You can practice this ‘wishcraft,’ you can “workshop” any desire any time you are feeling the lack of it. The object of such a game is simply to shift your thinking in a better feeling direction . . . to shift your focus from the lack of something to the having of it in a way that lets you feel better about that subject . . . and as soon as you are feeling a little better about that subject . . . to get out and to get on with your life experience.

You are so often expressing the need to feel like you are ‘doing something” about the fulfilling of your desire. And what we would suggest to you is that you make this kind of effort, this practice of ‘wishcraft’ or workshopping your desires . . . let that be the action you take, the deliberate efforts that you contribute toward manifesting your dreams. Understand the power of your thinking and the power of your perception relative to anything you want . . . and then make deliberate efforts to direct your thoughts toward the joyful receiving of your desires . . . the images and the sensations and the feelings of having and enjoying what you are asking for.

As soon as you notice that you are, once again, holding the short end of that stick, take yourself to the workshop where you get to choose the picture you are seeing, where you get to create the image of you having what you want, enjoying what you want . . . Spend only as much time there as it takes to feel a little better about this desire . . . and then leave, knowing that you can and will return any time it is necessary for you to feel more in control of the process of creating your own experience. Become practitioners of “wishcraft” or more precisely, of “shiftcraft” . . . where the magic you make is that of shifting your focus from hot having to having . . . from observing to imagining . . . to actually take the short end of that stick and to apply the fire of playful and joyful imagination to it . . . to quickly forge a better feeling flow of thought on that topic—and then to leave it there, cooling, until the next time you feel like playing the game again.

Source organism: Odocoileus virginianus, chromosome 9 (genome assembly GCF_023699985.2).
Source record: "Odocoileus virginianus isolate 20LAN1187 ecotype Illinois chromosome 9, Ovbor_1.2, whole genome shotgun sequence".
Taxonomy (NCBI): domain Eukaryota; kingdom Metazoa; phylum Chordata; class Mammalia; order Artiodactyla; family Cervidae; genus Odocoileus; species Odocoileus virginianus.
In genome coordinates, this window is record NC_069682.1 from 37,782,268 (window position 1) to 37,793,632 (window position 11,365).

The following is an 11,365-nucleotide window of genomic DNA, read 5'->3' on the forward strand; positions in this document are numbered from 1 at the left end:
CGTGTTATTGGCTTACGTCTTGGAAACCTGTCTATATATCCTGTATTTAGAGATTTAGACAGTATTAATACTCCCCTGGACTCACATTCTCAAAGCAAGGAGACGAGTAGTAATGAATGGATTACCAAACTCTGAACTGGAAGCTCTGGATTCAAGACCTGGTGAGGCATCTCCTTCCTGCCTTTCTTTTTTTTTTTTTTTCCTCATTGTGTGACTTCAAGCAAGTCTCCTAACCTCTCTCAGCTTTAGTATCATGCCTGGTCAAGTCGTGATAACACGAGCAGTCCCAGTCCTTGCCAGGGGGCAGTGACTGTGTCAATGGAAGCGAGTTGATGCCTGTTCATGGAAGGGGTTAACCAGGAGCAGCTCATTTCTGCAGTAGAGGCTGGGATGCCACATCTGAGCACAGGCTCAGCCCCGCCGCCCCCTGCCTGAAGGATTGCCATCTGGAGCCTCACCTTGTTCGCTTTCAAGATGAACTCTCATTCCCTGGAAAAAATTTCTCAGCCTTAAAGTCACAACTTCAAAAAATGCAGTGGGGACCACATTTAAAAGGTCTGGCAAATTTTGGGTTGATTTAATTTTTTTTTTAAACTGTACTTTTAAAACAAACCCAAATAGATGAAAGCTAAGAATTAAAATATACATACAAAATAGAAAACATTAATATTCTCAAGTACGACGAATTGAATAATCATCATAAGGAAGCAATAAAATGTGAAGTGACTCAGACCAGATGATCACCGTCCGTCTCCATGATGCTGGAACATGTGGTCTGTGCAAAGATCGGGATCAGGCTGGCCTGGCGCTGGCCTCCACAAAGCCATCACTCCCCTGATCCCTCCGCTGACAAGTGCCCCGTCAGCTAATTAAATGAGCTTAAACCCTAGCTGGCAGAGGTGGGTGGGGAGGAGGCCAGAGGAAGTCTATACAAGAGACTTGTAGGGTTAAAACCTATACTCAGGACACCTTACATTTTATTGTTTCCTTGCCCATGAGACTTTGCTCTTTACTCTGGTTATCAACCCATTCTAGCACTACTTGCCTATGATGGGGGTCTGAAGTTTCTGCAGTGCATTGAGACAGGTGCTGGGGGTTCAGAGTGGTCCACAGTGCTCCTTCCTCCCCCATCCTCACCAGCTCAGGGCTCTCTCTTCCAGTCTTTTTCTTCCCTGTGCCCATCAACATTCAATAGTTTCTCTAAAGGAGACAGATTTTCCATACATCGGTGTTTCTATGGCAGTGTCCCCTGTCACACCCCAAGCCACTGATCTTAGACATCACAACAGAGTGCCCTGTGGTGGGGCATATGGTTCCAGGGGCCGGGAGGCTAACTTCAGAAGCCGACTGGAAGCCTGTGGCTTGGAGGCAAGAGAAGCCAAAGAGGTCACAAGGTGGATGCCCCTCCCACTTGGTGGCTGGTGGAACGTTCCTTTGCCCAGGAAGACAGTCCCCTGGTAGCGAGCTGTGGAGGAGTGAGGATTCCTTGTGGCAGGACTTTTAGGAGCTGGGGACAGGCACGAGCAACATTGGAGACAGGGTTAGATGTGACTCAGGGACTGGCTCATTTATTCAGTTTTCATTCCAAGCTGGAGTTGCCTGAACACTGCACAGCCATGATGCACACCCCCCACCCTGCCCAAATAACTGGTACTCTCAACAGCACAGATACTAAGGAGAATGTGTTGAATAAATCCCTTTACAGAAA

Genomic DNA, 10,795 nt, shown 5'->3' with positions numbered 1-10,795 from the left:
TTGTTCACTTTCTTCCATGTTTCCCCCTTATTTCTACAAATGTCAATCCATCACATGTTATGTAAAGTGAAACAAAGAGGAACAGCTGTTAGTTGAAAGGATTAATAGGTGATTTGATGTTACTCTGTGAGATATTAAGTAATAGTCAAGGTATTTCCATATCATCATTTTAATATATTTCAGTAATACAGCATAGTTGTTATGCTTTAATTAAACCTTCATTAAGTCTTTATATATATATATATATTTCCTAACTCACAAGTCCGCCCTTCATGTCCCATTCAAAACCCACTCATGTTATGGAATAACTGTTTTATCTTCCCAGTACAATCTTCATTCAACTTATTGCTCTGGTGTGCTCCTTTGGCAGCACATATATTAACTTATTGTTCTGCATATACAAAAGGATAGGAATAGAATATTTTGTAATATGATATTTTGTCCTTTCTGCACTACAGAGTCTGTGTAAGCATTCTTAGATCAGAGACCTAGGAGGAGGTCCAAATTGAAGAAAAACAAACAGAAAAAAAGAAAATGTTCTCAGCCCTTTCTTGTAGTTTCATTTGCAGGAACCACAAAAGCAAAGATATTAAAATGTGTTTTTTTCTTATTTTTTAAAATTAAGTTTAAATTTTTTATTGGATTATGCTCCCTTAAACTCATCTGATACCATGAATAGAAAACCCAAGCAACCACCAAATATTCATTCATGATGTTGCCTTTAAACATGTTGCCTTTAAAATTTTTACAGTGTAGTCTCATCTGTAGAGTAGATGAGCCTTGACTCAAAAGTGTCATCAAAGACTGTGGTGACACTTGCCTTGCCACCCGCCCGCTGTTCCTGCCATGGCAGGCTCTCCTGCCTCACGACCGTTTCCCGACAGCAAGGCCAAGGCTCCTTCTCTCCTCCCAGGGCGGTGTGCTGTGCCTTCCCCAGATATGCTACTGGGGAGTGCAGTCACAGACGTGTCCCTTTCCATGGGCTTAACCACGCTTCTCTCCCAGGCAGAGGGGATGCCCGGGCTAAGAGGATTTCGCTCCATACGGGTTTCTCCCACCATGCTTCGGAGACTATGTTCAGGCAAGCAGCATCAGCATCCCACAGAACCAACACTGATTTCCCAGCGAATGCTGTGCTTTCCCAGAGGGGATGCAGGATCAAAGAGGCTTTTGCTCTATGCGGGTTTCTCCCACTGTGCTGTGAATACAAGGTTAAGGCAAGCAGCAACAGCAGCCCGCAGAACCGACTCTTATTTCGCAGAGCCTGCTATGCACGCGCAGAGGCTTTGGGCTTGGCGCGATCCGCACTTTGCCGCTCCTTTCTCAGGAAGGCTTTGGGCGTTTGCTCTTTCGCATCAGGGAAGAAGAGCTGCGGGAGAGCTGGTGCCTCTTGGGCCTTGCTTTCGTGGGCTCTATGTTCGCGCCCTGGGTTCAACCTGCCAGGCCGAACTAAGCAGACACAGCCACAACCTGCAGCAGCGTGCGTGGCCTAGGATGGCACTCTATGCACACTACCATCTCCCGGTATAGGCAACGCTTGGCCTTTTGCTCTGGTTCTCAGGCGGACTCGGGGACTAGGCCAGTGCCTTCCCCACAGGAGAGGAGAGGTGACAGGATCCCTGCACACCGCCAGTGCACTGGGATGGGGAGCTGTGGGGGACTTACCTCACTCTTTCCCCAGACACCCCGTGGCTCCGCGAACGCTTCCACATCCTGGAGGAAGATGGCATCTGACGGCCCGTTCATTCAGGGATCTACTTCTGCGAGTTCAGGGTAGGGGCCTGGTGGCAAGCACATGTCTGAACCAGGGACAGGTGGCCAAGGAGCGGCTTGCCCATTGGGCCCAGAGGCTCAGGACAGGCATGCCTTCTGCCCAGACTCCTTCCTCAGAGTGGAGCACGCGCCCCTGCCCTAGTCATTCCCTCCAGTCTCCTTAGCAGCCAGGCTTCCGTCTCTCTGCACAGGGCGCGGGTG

You can cast yourself in the part of Cinderella . . . crying in the corner over all your unfulfilled desires . . . or you can be your own fairy godmother . . . making your own magic . . . seeing and believing that you can have or do or be what you want, by choosing to see yourself the way you want to be—and for less time than it takes to sweep the ashes from around the fireplace . . .

I guess this would apply to the “Some Day My Prince Will Come” notion, too. Maybe it seems silly to talk about fairy tales in relation to the nuts and bolts of real, everyday dreams and desires. The pragmatists would surely scoff. For that matter, I’m not above an occasional scoff or two myself.

But for those of us for whom a life without magic just feels way too dreary, these words offer not only solace, but some promising solutions. I like the idea of taking part in the process, rather than waiting for someone else’s magic wand to start waving in my direction. So if setting up shop serves to pave the way for my own pumpkin-turned-chariot . . . I say, let the workshopping begin! Beats the hell out of sweeping up ashes—and it leaves me feeling more active . . . more adept . . . and for now, more complete.


About Dan

Published novelist, poet, essayist, copywriter, photographer and college educator. Visit me at www.firstadream.com.

Posted on July 23, 2007, in Uncategorized. Bookmark the permalink. 1 Comment.